Spirit of community

Two South Dakota youth honored for volunteerism

WASHINGTON, D.C. – South Dakota’s top two youth volunteers of 2018, Oscar Kavanagh, 18, of Brookings and Bria Neff, 11, of Sioux Falls, were honored in the nation’s capital April 29 for their outstanding volunteer service during the 23rd annual presentation of The Prudential Spirit of Community Awards. 

Kavanagh and Neff – along with 100 other top youth volunteers from across the country – each received $1,000 awards and personal congratulations from Olympic gold medalist and World Cup champion Lindsey Vonn at an award ceremony and gala dinner reception held at the Smithsonian’s National Museum of Natural History.

The Prudential Spirit of Community Awards program, sponsored by Prudential Financial in partnership with the National Association of Secondary School Principals, named Kavanagh and Neff South Dakota’s top high school and middle level youth volunteers in February. In addition to their cash awards, they each received an engraved silver medallion and an all-expense-paid trip with a parent to Washington, D.C., for four days of recognition events.

Kavanagh, a senior at Brookings High School, formed a nonprofit organization, “FREE” (Funding for Reservation Education and Equality), to raise money to buy educational supplies for schools on Native American reservations in his state. 

In 2004, Kavanagh’s family moved from Ireland to run a dairy farm in South Dakota.

“I remember how shocked my parents were to find how the great people of the plains were living in destitution,” Kavanagh said. 

As he grew older, he noticed a general apathy among his classmates over the disparities between life on the reservation and their own environment. 

“They grew up knowing about the reservations and took their plight as unchangeable,” he said. But Kavanagh couldn’t accept that.

Two years ago, he set out to learn all he could about his state’s nine reservations, concentrating especially on the Pine Ridge Reservation. He read books about the Lakota people, met with individuals who had donated books or organized relief efforts on the reservations, and contacted reservation schools to learn about curriculum, student statistics and aid programs. 

After meeting with the staff of the Pine Ridge Indian School, he decided to contribute to its greenhouse project, which teaches students how to grow their own food, an important skill on a huge reservation with minimal access to fresh produce. Raising money through Kickstarter and GoFundMe websites, and through appeals to family and friends, Kavanagh was able to raise more than $1,200 to help pay for upkeep and supplies for the greenhouse, as well as books for classrooms at several reservations.

Neff, a home-schooled fifth-grader, has raised more than $13,000 and worldwide awareness to help save endangered species by selling and displaying her paintings of over 200 vulnerable animals and landscapes.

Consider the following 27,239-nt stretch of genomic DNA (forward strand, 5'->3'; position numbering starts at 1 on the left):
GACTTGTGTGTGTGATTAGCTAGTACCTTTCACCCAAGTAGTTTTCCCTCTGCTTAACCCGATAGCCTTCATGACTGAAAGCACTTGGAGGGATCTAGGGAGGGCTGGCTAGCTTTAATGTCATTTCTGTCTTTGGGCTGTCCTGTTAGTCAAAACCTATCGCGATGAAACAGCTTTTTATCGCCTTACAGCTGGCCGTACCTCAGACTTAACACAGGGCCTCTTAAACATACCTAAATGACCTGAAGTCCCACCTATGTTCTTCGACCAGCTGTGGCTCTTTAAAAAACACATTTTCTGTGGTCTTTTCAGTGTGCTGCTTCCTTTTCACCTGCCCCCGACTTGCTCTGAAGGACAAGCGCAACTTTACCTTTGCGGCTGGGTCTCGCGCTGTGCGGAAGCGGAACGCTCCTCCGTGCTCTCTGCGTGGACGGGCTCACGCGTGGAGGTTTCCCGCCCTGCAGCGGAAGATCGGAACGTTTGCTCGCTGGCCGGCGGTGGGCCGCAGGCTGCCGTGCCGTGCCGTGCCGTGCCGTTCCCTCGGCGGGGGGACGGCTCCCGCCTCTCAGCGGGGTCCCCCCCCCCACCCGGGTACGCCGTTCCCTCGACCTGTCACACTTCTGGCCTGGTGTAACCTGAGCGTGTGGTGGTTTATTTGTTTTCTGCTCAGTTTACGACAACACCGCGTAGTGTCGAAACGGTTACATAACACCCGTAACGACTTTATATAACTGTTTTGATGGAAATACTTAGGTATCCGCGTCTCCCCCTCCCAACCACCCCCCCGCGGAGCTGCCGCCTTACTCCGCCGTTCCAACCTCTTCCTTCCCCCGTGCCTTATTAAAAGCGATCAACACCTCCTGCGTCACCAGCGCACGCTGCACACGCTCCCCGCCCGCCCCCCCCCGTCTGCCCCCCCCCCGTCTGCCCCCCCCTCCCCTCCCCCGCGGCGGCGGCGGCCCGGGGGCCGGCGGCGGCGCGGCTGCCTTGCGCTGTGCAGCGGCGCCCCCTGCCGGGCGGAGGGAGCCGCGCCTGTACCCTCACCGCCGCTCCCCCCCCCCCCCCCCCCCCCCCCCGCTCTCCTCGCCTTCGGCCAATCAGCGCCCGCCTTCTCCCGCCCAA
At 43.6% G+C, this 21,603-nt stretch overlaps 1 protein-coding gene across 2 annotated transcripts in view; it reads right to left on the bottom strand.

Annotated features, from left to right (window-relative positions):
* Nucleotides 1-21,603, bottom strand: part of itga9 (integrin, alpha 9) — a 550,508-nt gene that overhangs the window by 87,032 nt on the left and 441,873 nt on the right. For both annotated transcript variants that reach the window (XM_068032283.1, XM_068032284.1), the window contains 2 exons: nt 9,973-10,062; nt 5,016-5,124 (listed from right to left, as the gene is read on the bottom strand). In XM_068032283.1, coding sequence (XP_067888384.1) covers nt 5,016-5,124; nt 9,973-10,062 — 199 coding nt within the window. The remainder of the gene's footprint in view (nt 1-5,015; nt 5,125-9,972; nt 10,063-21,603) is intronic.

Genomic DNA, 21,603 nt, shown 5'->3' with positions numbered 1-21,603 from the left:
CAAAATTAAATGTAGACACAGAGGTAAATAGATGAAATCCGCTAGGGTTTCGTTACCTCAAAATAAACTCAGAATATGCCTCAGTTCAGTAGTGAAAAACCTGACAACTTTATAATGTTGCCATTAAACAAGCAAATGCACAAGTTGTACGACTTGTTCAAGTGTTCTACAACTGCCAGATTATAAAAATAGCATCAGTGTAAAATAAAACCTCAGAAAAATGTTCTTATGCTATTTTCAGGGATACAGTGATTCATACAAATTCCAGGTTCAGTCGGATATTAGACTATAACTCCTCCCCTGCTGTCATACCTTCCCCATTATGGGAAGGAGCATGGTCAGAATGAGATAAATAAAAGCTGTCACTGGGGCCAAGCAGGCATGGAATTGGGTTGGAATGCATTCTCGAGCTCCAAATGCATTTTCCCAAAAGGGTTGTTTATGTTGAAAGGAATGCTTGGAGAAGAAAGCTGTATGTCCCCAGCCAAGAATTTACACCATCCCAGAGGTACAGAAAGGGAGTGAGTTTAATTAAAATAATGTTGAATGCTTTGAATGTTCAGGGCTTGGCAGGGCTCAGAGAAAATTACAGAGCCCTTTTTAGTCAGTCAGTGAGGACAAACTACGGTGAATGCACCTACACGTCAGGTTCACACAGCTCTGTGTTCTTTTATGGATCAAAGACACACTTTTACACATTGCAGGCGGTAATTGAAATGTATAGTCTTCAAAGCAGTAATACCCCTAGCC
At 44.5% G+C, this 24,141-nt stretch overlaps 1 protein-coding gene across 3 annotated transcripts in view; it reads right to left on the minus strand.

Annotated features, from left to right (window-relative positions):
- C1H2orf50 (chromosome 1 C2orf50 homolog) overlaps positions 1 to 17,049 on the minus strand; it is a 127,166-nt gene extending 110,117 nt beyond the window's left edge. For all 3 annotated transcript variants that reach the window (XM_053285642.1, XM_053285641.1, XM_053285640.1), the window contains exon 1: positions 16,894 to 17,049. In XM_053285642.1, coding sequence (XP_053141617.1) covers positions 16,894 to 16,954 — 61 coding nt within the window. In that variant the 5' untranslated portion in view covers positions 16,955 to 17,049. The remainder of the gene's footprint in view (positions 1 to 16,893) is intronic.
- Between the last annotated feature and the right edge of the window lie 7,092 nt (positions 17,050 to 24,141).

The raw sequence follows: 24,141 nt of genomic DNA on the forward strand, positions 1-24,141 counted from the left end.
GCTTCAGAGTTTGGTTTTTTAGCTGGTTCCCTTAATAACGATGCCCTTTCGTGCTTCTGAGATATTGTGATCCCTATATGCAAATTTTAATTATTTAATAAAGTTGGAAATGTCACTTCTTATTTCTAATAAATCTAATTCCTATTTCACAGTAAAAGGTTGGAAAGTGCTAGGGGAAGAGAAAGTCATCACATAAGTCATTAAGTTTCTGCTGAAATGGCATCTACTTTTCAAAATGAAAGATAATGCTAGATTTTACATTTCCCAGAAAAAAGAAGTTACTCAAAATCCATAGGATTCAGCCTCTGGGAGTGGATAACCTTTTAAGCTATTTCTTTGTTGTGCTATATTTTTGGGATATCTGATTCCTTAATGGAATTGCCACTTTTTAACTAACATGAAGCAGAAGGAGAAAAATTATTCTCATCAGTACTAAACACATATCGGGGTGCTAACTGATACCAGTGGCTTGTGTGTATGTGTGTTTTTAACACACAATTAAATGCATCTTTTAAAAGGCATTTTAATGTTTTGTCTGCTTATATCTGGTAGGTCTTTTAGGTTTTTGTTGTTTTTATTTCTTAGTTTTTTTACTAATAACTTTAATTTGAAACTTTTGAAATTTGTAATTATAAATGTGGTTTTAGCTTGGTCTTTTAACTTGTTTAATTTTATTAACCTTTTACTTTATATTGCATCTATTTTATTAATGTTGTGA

When she was 8 years old, Neff won an art contest sponsored by the International Fund for Animal Welfare and learned that there are more than 3,000 endangered species around the world. 

“I was so upset I told my mom I wanted to do something about it,” Neff said. She decided she would paint pictures of endangered animals, sell them and donate the proceeds to organizations that work to ensure a future for these creatures.

Over the past three years, Neff has spent more than 500 hours painting, researching, educating and raising awareness of endangered animals. She sells her paintings on Facebook, Instagram and on her own website, and posts information about various species and the environment on her Facebook page, “Faces of the Endangered.” 

In addition, she has published two educational coloring books, creates conservation cards, and gives presentations to organizations and schools. Her efforts have benefited numerous animal conservation organizations, including IFAW, the Jane Goodall Institute, The Wolf Conservation Center in New York, The Great Plains Zoo, and her local humane society. 

“I want all kids to know they can help save animals and the planet, too,” Neff said. “We just need to work together and believe that we can do great things.”

“These honorees exemplify something we’ve known for a long time – that young volunteers have the power to bring meaningful change to their communities,” said John Strangfeld, chairman and CEO of Prudential Financial, Inc. “These students have shown leadership and determination well beyond their years, and it’s a privilege to celebrate their service.”

“Through their acts of service, these honorees drive home a powerful lesson for their peers: that one student really can make a difference,” said Daniel P. Kelley, president of NASSP. “We are honored to shine a spotlight on the compassion, drive and ingenuity of each of these young volunteers.”

Youth volunteers in grades 5-12 were invited to apply for 2018 Prudential Spirit of Community Awards last fall through schools, Girl Scout councils, county 4-H organizations, American Red Cross chapters, YMCAs and affiliates of Points of Light’s HandsOn Network. More than 29,000 middle level and high school students nationwide participated in this year’s program.

The Prudential Spirit of Community Awards program was created in 1995 to identify and recognize young people for outstanding volunteer service – and, in so doing, inspire others to volunteer, too. In the past 23 years, the program has honored more than 120,000 young volunteers at the local, state and national level.

For more information about The Prudential Spirit of Community Awards and this year’s honorees, visit  http://spirit.prudential.com or www.nassp.org/spirit.

Courtesy photo: Oscar Kavanagh of Brookings, center, and Bria Neff of Sioux Falls, right, were honored in Washington, D.C., last week with The Prudential Spirit of Community Awards.

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